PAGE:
Studying the Image as Propaganda

By James Donald Ragsdale and Frances E. Brandau.

Published by The International Journal of the Image

Format Price
Article: Print $US10.00
Published online: February 26, 2014 $US5.00

This paper proceeds from a definition of propaganda as a distorted form of persuasion. It, then, classifies images as forms of visual persuasion using a semiotic approach, wherein images are classified as icons and indexes, then they are considered to what extent they are or may become items of propaganda, by examining a variety of historical examples of image manipulation. The paper studies examples both of still and of moving images, with special attention in the latter case to cinematic montage. It also considers the significance of the juxtaposition of visual images in advertising through Paul Messaris’s notion of syntactic indeterminacy. Finally, the paper concludes with an inquiry into the possibility that all images are necessarily propagandistic, using the idea that the very act of framing an image is a type of distortion.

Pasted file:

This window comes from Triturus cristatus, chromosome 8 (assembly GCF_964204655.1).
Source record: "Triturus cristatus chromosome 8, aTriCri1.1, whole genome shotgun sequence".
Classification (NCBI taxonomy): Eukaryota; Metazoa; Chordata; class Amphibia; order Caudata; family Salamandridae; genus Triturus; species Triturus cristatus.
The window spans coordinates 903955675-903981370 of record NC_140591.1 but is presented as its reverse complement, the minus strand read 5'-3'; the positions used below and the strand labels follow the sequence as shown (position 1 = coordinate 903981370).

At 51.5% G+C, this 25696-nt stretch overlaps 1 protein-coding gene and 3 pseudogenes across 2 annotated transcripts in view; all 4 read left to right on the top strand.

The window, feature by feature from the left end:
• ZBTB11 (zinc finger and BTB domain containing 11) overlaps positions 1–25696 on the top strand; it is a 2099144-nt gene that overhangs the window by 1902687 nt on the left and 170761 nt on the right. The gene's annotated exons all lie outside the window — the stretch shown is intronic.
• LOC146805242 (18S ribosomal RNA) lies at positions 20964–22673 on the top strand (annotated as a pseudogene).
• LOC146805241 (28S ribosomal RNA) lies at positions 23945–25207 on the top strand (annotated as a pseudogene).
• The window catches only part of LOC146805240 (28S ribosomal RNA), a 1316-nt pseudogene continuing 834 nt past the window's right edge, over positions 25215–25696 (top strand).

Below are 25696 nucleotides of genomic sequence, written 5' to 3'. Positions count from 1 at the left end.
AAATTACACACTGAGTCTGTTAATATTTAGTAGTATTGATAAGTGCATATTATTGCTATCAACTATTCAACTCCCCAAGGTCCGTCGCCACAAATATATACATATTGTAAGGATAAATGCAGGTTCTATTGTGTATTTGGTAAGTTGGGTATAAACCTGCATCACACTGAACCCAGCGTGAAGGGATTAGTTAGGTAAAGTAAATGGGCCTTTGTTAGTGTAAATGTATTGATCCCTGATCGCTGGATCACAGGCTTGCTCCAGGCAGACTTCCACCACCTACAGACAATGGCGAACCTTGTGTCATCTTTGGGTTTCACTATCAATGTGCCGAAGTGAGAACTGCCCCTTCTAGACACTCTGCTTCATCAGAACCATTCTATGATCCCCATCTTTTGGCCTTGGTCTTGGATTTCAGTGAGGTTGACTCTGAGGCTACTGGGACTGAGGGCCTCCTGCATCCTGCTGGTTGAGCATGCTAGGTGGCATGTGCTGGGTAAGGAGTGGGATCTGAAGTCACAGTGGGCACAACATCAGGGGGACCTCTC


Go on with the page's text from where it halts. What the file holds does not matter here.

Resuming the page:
Keywords: Persuasion, Propaganda, Icons, Indexes, Syntactic Indeterminacy, Montage

The International Journal of the Image, Volume 4, Issue 1, April 2014, pp.1-6. Article: Print (Spiral Bound). Published online: February 26, 2014 (Article: Electronic (PDF File; 309.290KB)).

Dr. James Donald Ragsdale

Professor and Chair, Department of Communication Studies, Sam Houston State University, Huntsville, Texas, USA

J. Donald Ragsdale is the author of four books on the subject of structures as visual persuasion, especially the art museums of the US and Western Europe. He is a professor of communication studies and the chair of the Department at Sam Houston State University in Huntsville, Texas, USA. He is the editor of the Southern Communication Journal. His primary area of specialty is the semiotics of visual communication.

Dr. Frances E. Brandau

Professor, Department of Communication Studies, Sam Houston State University, Huntsville, Texas, USA

Frances E. Brandau-Brown is a contributor to Structures as Argument: The Visual Persuasiveness of Museums and Places of Worship, edited by J. Donald Ragsdale. She has also published widely in such journals as Journal of Family Communication, Southern Communication Journal, and Communication Quarterly. Her primary area of interest is interpersonal and family communication. She is a professor of communication studies and the director of Graduate Studies at Sam Houston State University, and president of the Southern States Communication Association.